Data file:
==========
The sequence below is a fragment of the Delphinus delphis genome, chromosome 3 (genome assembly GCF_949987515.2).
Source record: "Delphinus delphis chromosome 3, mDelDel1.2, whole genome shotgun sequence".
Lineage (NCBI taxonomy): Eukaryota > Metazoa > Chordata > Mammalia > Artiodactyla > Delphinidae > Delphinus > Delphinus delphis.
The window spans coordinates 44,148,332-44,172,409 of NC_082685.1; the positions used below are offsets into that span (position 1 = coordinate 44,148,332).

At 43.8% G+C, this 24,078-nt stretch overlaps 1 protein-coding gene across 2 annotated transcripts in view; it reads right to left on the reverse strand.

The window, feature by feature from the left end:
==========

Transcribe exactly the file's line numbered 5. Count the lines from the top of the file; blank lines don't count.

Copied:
At 43.8% G+C, this 24,078-nt stretch overlaps 1 protein-coding gene across 2 annotated transcripts in view; it reads right to left on the reverse strand.